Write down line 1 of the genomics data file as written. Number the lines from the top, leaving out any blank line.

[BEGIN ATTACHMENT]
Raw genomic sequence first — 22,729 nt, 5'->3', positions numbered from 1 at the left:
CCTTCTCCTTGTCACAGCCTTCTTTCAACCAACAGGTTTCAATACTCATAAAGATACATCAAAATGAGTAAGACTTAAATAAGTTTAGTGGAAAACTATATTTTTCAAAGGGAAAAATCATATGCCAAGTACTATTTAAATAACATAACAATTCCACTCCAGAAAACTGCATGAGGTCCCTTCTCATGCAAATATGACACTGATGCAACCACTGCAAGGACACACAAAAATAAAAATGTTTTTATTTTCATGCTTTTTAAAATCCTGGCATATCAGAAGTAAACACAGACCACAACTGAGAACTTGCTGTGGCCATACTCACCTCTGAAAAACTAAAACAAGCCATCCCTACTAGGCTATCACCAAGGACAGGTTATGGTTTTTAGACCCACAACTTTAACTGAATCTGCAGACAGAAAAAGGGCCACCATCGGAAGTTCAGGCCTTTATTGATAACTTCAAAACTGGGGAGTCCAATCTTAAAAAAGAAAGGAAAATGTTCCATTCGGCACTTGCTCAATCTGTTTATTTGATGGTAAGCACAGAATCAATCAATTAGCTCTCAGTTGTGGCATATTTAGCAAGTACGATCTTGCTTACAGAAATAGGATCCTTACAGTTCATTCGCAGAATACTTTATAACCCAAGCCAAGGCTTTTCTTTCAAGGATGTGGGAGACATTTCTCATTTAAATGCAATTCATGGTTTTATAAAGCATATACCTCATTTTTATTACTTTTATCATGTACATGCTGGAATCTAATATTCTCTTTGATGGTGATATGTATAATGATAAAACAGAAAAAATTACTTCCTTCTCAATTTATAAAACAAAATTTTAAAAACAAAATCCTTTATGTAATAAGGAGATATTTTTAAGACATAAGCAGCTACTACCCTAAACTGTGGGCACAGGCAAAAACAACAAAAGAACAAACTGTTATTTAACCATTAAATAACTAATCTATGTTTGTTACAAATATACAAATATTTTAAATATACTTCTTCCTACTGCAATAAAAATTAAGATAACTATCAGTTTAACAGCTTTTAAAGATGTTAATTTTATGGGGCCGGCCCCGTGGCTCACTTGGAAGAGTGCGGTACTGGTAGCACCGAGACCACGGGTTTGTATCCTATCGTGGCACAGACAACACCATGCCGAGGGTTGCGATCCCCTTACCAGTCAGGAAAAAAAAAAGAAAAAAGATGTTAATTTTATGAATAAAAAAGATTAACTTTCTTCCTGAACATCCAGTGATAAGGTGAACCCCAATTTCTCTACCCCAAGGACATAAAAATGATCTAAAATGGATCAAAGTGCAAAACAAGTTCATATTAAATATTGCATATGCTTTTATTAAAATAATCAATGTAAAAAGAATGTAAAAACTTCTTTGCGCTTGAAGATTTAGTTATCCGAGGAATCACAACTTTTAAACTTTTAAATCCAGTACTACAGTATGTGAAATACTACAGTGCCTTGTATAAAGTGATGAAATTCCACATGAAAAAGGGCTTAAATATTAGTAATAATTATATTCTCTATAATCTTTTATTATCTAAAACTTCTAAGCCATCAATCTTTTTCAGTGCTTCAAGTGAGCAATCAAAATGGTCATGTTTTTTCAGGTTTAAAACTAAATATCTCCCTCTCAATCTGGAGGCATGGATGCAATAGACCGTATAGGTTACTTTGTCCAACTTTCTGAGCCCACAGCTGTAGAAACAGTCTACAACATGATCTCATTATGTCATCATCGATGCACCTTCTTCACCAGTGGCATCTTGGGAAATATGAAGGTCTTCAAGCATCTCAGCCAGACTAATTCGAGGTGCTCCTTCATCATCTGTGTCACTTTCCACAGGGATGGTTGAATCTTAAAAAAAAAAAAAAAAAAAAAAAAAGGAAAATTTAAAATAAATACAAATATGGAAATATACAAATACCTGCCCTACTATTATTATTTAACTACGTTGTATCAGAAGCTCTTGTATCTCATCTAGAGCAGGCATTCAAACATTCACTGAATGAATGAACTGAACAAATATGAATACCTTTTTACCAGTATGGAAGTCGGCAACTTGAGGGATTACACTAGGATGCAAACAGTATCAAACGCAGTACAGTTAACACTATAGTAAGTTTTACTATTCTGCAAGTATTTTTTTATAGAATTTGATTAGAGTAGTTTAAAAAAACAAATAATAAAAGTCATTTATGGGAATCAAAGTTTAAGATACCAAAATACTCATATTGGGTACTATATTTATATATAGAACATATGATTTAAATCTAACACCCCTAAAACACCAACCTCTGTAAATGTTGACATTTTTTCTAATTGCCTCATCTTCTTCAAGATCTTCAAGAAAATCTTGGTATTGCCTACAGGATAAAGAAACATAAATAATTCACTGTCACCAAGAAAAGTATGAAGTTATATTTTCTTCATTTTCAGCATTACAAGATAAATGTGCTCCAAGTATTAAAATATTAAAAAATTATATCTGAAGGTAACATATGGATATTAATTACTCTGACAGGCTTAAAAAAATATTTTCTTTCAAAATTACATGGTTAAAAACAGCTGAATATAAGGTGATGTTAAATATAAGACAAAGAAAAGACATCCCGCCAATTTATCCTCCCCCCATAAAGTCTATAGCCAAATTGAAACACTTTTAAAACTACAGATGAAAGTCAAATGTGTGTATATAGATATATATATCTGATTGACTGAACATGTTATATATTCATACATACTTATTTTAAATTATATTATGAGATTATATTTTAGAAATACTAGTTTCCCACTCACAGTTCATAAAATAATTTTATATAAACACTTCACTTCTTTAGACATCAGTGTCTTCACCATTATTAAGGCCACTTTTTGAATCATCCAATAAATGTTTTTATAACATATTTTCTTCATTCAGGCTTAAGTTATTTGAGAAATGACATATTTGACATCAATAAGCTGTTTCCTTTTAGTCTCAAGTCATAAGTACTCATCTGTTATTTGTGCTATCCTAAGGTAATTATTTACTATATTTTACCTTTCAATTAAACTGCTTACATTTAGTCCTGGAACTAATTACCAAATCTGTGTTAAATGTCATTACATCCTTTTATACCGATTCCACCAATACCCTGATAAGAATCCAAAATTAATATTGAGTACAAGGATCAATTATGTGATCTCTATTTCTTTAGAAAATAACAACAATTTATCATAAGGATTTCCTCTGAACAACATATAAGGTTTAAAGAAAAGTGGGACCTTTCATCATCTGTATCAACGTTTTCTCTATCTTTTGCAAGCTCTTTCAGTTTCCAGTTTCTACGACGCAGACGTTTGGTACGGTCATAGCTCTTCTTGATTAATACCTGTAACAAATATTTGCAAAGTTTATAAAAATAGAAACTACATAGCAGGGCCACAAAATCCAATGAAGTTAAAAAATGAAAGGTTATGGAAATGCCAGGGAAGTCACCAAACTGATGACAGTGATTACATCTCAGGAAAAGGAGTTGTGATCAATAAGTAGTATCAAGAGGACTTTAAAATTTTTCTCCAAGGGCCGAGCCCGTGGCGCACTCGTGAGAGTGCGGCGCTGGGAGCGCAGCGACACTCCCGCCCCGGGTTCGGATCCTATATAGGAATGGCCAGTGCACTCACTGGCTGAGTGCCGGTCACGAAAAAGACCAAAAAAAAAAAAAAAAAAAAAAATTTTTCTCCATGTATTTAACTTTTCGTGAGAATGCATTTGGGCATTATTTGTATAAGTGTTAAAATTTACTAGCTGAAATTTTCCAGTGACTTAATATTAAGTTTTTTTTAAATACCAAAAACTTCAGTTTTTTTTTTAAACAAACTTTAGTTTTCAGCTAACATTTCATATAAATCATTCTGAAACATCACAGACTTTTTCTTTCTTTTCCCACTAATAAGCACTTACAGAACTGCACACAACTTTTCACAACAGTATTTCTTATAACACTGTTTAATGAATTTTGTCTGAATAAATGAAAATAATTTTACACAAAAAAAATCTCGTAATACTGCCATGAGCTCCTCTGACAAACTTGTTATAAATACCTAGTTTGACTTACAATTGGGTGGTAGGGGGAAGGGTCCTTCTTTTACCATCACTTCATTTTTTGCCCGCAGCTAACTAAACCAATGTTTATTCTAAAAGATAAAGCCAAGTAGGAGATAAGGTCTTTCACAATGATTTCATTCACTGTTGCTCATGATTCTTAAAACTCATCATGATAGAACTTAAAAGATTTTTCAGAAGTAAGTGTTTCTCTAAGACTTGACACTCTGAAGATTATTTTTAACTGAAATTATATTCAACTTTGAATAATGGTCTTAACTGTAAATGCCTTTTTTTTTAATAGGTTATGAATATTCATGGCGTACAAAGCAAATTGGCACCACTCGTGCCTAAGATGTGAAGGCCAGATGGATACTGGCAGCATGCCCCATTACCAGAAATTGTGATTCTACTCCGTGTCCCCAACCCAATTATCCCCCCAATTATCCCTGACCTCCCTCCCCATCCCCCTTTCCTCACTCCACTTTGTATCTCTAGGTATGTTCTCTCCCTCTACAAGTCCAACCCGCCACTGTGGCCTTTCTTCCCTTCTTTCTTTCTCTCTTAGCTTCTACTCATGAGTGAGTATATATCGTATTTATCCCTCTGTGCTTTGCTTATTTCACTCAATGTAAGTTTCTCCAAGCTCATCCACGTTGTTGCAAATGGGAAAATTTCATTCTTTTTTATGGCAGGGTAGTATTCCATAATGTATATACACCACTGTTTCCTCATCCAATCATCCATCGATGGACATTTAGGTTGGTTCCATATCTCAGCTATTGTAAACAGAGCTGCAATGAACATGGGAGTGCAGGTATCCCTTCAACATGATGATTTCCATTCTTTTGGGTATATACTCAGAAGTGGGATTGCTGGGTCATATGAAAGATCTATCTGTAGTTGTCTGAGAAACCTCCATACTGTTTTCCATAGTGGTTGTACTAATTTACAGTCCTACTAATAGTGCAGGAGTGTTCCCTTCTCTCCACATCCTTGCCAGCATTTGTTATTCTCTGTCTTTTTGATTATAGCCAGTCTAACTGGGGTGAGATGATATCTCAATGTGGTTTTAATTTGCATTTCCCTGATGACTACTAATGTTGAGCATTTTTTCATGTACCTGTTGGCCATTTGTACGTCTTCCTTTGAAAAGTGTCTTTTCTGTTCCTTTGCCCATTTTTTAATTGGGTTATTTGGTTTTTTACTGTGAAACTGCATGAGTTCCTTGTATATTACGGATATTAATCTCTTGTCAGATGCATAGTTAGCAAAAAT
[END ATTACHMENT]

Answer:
Raw genomic sequence first — 22,729 nt, 5'->3', positions numbered from 1 at the left: